The Pravastatin Anti-atherosclerosis Trial in the Elderly (PATE) was the first large-scale, prospective clinical trial to show that cholesterol-lowering therapy with pravastatin is effective in reducing the risk for cardiovascular events (CVEs) in elderly (aged ≥60 years) patients with hypercholesterolemia. PATE also included a subgroup of patients with diabetes mellitus (DM).
The aim of this post hoc analysis was to assess the effects of lon-gtermpravastatin therapy on cardiovascular outcomes in the subgroup of patients with DM compared with a subgroup without it.
PATE was conducted at 50 hospitals, universities, and clinics acrossJapan. Patients were randomly allocated to 1 of 2 treatment groups: low-dose pravastatin (5 mg PO QD; L group) or standard-lose pravastatin (in Japan, 10 mg PO QD; S group). Treatment was given for 3 to 5 years. Serum cholesterol levels were measured and the prevalence of CVEs was determined. The primary end point of the study was the S:L risk ratio for fatal or nonfatal CVEs. The secondary end point was the effect of diabetic patients' glycemic control on CVEs.
A total of 665 patients (527 women, 138 men; mean [SD] age, 72.8[5.7] years) were followed up for a mean of 3.9 years (range, 3–5 years). Among these, 199 patients had DM; 104 patients with DM were allocated to the L group and 95 to the S group. Four hundred sixty-six patients did not have DM (L group, 230 patients; S group, 236 patients). Overall, between 3 months and 3 years after the initiation of treatment, patients in the L group (mean dose, 4.5 mg/d) experienced reductions from baseline total cholesterol level of 11% to 13%. Those in the S group (mean dose, 8.3 mg/d) experienced reductions from baseline of 15% to 17%. Decreases in low-density lipoprotein cholesterol (LDL-C) levels were 17% to 20% and 23% to 26% in the L and S groups, respectively. Statistically similar reductions were noted between patients with DM and those without it in response to either dose. The DM subgroup experienced 32 CVEs (L group, 17; S group, 15) compared with 39 CVEs (L group, 25; S group, 14) in the subgroup without DM. The S:L CVE risk ratio (primary end point) was 0.94 (95% Cl, 0.46–1.92) in patients with DM and 0.54 (95% Cl, 0.28–1.05) in those without DM; the differences between the treatment groups were not statistically significant. The risk for CVEs in patients with DM whose glycosylated hemoglobin concentrations were <8.0% and ≥8.0% were, respectively, 1.87-fold (95% Cl, 1.09–3.20; P = 0.02) and 3.79-fold (95% Cl, 1.92–7.48; P < 0.01) higher than that in patients without DM.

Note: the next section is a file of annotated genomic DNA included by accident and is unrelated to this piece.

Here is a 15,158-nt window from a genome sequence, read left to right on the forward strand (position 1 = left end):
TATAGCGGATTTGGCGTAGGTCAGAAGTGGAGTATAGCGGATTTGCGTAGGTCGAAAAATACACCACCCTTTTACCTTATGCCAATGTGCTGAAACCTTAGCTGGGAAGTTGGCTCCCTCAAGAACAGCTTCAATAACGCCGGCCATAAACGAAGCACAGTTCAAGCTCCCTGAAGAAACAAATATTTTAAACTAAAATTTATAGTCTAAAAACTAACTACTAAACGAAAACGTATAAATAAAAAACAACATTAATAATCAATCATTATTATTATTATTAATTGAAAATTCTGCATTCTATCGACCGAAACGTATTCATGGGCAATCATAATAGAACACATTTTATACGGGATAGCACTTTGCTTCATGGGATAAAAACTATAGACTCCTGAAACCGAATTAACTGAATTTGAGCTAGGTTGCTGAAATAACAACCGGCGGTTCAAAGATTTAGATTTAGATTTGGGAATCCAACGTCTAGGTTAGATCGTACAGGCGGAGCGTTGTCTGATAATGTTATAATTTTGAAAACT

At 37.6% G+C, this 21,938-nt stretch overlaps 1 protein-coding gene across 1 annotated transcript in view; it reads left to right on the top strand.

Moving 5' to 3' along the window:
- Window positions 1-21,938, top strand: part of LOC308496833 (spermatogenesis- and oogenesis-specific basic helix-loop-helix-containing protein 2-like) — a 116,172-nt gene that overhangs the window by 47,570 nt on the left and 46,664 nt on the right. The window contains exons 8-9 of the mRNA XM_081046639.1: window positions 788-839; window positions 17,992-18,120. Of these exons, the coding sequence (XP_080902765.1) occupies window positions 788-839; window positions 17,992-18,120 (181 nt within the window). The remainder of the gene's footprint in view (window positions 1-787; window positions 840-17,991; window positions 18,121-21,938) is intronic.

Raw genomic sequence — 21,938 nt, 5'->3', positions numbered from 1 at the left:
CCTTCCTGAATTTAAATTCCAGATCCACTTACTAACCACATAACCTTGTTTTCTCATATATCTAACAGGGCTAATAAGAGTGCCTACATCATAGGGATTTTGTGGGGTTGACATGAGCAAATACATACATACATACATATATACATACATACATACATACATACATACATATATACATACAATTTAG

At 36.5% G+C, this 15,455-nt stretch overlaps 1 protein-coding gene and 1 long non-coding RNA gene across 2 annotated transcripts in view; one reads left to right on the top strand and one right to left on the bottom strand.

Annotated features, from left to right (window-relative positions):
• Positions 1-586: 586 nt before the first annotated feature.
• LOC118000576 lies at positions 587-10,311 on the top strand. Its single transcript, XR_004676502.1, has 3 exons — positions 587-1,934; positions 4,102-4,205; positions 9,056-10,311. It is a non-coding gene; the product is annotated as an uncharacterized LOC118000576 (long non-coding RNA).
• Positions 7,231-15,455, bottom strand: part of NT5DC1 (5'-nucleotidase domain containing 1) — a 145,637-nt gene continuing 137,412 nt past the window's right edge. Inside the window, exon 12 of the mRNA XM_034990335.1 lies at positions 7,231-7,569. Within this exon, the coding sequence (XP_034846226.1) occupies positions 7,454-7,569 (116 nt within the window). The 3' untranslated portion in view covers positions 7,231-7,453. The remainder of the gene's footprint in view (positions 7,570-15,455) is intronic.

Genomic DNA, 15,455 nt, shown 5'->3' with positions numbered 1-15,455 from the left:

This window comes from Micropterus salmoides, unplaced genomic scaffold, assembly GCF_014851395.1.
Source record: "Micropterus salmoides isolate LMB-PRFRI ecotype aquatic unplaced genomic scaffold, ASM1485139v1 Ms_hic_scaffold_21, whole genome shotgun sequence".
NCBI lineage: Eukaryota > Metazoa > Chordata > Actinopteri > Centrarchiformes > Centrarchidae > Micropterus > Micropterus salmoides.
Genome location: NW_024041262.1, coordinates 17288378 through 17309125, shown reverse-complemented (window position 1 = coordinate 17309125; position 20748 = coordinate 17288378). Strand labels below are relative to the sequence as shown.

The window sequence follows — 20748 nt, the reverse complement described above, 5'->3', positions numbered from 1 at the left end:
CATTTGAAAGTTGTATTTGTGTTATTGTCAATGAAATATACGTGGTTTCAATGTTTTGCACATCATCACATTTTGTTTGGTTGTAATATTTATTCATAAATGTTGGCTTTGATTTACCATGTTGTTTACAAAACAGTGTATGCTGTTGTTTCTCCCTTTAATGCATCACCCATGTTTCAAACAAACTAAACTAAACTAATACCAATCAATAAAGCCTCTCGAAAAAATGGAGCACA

In this post hoc analysis of the effects of long-term cholesterol-loweringtherapy (low- and standard-dose pravastatin) on cardiovascular outcomes in elderly patients with DM, dose had no effect on the risk for CVEs in these patients as it did in those without DM. Poorer glycemic control in patients with DM was related to a higher risk for CVEs. The lack of pravastatin efficacy found in the subgroup with DM may have been attributable to the small differences in LDL-C levels found between the 2 treatment groups and/or the small sample size of the study.